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Land of the Free Watch: Government Now Tracking Cash Cards?

The U.S. government has found another way to invade privacy in the name of fighting terrorism by proposing legislation that would track prepaid debit cards. As usual, the real losers would be, not terrorists who won’t comply anyway, but innocent Americans, or travelers, and card issuers burdened with yet another layer of record keeping and compliance procedures. http://www.activistpost.com/2011/09/us-government-tracking-cash-cards.html


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Luke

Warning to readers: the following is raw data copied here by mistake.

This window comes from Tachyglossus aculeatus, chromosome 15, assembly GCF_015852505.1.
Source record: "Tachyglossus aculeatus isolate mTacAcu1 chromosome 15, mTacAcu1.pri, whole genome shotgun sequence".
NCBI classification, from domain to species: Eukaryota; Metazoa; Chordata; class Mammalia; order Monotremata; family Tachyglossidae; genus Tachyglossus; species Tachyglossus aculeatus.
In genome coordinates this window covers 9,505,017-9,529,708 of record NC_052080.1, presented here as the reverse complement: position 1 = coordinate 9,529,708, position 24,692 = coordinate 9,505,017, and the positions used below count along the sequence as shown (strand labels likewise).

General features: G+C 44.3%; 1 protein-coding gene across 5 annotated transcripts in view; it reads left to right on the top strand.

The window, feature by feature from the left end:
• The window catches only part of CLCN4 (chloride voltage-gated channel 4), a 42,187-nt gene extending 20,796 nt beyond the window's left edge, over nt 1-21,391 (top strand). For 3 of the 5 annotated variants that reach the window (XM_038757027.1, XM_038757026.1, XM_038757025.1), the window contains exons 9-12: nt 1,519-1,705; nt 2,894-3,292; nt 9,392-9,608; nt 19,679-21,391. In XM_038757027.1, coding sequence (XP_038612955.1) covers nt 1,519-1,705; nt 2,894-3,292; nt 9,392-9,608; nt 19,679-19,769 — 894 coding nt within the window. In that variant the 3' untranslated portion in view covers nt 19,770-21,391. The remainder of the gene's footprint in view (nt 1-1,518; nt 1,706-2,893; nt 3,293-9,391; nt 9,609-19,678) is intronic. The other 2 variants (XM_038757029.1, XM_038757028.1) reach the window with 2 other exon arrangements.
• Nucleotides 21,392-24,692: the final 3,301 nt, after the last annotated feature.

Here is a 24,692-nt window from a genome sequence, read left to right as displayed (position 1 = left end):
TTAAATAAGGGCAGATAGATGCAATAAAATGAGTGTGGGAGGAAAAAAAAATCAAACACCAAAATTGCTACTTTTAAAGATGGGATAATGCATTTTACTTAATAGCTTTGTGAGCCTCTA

I've believed for a very long time that this effort we are seeing to push the use of plastic for purchasing everything under the sun has a number of very sinister agendas which our hostile ruling elites are striving to promote. First of all, the electronic tracking and monitoring of everything people buy. Secondly, there is the usury angle - to persuade gentiles to buy everything on credit cards, which increases the amount of interest that the usury gang can collect from the gentiles. And, there is also perhaps the most dangerous agenda of all - the control angle. If these ruling elite rats can ever totally phase out the use of cash or coinage - and force everyone to use a special credit or debit card for every purchase that is made, then those same ruling elites can not only track your every move and know when and where you purchased a pack of chewing gum at a gas station along some back road highway - but they can also simply 'turn off' the cards for anyone they deem to be a dissident or outspoken opponent of the jewish agenda of global-wide wars and mass murder, or some white nationalist who isn't going along with the jewish white genocide via open borders agenda. So, once they deactivate your card, you will be unable to buy food, gas for your car, medicine for what ails you, or even a six-pack of beer. That's total control, friends. And, make no mistake - our hate filled, anti-white jewish enemy would like nothing more than to have that sort of power over the White race. Which we all might want to think about, as we watch what appears to be a deliberate destruction of nearly all fiat currencies. Is this part of this plan? To destroy cash completely, and force those marks of the beast upon us?